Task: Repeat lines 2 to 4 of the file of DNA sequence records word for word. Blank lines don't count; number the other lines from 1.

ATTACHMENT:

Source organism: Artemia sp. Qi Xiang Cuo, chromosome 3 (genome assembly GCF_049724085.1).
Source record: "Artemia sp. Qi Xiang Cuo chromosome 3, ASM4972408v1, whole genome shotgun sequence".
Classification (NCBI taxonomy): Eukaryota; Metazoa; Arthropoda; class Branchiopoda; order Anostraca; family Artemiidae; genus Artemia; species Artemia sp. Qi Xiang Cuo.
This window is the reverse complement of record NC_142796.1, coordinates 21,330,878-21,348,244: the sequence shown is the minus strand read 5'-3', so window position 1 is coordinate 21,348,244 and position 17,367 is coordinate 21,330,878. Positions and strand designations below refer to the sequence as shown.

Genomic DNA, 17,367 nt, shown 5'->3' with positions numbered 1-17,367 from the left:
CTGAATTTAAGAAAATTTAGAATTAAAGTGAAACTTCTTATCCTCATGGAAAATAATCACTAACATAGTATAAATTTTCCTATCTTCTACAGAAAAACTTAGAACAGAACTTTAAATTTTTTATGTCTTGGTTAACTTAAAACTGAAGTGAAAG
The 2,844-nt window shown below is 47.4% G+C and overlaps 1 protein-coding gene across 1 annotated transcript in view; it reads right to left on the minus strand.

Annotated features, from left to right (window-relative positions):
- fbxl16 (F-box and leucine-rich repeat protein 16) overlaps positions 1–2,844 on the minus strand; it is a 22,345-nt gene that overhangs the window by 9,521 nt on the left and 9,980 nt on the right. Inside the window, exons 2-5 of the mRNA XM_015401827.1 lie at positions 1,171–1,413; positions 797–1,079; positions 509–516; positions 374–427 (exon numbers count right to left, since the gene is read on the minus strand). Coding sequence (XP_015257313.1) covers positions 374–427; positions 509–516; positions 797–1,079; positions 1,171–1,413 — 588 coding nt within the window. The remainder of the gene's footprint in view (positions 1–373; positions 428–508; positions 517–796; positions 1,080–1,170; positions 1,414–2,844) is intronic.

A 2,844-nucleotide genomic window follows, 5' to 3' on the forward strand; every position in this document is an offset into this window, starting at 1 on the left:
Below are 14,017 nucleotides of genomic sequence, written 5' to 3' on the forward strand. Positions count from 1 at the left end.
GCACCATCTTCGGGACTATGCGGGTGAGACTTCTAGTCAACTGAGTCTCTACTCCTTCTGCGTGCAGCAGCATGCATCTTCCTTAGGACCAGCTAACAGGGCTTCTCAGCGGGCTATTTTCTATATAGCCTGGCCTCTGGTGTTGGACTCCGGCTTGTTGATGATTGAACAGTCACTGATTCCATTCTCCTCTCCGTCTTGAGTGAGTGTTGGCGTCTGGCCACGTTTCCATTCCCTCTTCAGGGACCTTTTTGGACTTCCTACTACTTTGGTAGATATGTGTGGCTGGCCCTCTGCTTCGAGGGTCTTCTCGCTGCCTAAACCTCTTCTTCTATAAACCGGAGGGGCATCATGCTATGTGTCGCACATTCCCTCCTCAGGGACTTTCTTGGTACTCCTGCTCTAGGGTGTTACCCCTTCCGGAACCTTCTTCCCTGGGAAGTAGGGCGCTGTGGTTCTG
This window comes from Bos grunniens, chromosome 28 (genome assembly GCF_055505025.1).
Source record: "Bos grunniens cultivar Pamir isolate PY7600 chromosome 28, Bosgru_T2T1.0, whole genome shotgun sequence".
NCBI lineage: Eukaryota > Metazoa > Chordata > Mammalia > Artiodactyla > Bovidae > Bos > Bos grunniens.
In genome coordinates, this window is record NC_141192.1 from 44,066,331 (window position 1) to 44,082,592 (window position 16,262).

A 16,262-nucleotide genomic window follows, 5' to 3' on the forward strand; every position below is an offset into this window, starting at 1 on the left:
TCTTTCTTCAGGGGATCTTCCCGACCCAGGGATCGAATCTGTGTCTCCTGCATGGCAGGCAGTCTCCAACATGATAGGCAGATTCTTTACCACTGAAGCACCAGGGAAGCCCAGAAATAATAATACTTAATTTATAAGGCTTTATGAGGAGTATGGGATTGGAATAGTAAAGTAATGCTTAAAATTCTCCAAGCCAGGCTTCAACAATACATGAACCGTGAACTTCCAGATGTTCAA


Source record: "Artemia sp. Qi Xiang Cuo chromosome 3, ASM4972408v1, whole genome shotgun sequence".
Classification (NCBI taxonomy): Eukaryota; Metazoa; Arthropoda; class Branchiopoda; order Anostraca; family Artemiidae; genus Artemia; species Artemia sp. Qi Xiang Cuo.
This window is the reverse complement of record NC_142796.1, coordinates 21,330,878-21,348,244: the sequence shown is the minus strand read 5'-3', so window position 1 is coordinate 21,348,244 and position 17,367 is coordinate 21,330,878. Positions and strand designations below refer to the sequence as shown.